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Iran and Russia nip at US global dominance

At conference in Siberia, leaders of Russia, China, India, and Iran float idea of new 'supranational' currency. China offers $10 billion to neighbors.

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At the SCO summit, and a subsequent Yekaterinburg meeting of the leaders of the emerging BRIC economic tigers – Brazil, Russia, India, and China – Mr. Medvedev pressed his case for a "supranational currency" to replace the US dollar in global economic transactions and called for greater employment of local currencies in trade among SCO members.

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"There can be no successful global currency system if the financial instruments that are used are denominated in only one currency," Medvedev said. "Today this is the case, and that currency is the dollar."

At the summit, China offered $10 billion in aid to crisis-stricken Central Asian states. That comes on top of $7.5 billion Russian assistance package pledged last winter to regional states. Critics argue that such help often comes with political strings attached, as when Kyrgyzstan ordered the US to vacate its military airbase at Manas just hours after being granted $2 billion by Moscow in February.

"Central Asian countries are very pragmatic. They judge their partners on the basis of what they are doing," says Gennady Chufrin, a foreign policy adviser to the official Russian Academy of Sciences. "China and Russia are doing a lot. Compared with a decade ago, Russia is far more active, in a tangible way, in helping to deal with the economic weaknesses of central Asian countries."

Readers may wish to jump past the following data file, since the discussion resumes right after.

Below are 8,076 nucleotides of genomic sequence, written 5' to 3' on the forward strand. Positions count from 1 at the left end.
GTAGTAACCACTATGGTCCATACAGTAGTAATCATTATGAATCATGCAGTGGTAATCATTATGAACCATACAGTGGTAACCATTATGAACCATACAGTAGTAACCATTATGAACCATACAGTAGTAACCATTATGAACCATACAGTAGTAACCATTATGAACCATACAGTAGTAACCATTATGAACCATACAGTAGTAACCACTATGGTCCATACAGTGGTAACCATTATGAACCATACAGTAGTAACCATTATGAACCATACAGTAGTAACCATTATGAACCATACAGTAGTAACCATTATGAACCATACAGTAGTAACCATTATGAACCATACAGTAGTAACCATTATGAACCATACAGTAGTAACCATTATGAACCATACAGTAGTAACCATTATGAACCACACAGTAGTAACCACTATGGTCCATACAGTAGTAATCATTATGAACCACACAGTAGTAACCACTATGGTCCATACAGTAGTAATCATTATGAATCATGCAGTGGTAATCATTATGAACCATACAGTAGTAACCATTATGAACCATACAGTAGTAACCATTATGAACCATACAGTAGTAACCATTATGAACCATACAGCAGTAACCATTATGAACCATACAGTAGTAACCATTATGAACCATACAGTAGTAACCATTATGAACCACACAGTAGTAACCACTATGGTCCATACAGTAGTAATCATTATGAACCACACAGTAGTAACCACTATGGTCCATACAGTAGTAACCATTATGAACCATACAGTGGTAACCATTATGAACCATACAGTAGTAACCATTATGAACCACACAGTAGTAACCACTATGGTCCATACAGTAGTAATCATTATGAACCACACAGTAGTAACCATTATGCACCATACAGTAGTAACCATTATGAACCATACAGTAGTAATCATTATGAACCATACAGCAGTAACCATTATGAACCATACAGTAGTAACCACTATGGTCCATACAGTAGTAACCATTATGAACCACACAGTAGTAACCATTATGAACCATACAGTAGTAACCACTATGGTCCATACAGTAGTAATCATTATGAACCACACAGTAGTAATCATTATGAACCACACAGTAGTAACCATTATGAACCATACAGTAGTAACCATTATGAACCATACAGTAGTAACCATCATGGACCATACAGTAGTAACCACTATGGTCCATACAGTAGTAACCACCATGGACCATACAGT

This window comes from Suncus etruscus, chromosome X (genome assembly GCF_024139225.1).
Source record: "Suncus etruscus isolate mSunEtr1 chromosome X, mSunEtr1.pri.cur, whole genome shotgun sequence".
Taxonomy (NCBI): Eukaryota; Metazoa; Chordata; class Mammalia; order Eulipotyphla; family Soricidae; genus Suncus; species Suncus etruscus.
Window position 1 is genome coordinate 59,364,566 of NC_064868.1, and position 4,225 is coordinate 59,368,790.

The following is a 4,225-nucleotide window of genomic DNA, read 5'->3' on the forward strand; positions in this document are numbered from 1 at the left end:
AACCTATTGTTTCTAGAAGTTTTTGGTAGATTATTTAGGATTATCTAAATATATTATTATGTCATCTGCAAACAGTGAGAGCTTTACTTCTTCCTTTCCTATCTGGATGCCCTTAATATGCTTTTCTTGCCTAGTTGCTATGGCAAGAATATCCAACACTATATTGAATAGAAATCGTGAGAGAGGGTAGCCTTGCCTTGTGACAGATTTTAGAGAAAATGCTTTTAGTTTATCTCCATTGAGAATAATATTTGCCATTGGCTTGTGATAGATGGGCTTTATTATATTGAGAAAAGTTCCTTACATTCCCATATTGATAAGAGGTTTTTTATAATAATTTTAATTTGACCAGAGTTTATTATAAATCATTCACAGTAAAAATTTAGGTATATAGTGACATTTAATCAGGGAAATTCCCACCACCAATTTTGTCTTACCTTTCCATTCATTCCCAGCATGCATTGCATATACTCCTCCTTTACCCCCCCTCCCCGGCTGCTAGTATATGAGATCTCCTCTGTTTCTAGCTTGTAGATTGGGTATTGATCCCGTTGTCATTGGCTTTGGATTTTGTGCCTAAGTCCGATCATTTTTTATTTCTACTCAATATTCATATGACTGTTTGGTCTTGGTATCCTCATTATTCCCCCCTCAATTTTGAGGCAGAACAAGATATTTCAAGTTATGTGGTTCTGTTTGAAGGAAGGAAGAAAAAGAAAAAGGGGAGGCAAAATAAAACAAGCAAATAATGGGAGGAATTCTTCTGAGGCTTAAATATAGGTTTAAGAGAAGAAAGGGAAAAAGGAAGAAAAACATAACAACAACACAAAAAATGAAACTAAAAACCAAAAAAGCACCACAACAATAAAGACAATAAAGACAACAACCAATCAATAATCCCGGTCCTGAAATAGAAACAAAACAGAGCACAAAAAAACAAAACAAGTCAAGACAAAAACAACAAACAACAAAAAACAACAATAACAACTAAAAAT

Anti-American aims?

But most Russian experts deny there's anything anti-American about the SCO, and insist that it will never develop into a military alliance, despite frequent and sometimes large-scale joint war games among its members.

However, they argue that the SCO should be part of any future settlement in Afghanistan, where US-led NATO forces are battling a resurgent Taliban, since Russia and its central Asian allies are already suffering from an upsurge in drug trafficking, and will be the first victims of exported Islamist militancy if Afghanistan descends again into chaos.

"At this stage, while the Americans are still trying to find an honorable exit from Afghanistan, we are prepared to help," says Mr. Chufrin. "But we want to participate in shaping the outcome. It's not that we're pushing the Americans, but they will leave eventually, so better to work together now for the best possible settlement."

Rivalries could sink group

But despite the rhetoric of newly emerging powers preparing to eclipse the old West – summed up in Ahmedinejad's bombastic speech – don't look for the SCO to become a "NATO of the East" anytime soon.

"The SCO is a forum for Russia and China to manage their competition, but it will run into crisis if it tries to grow," says Alexei Mukhin, director of the independent Center for Political Information in Moscow. "Their national interests do not align, and both want to be the leader."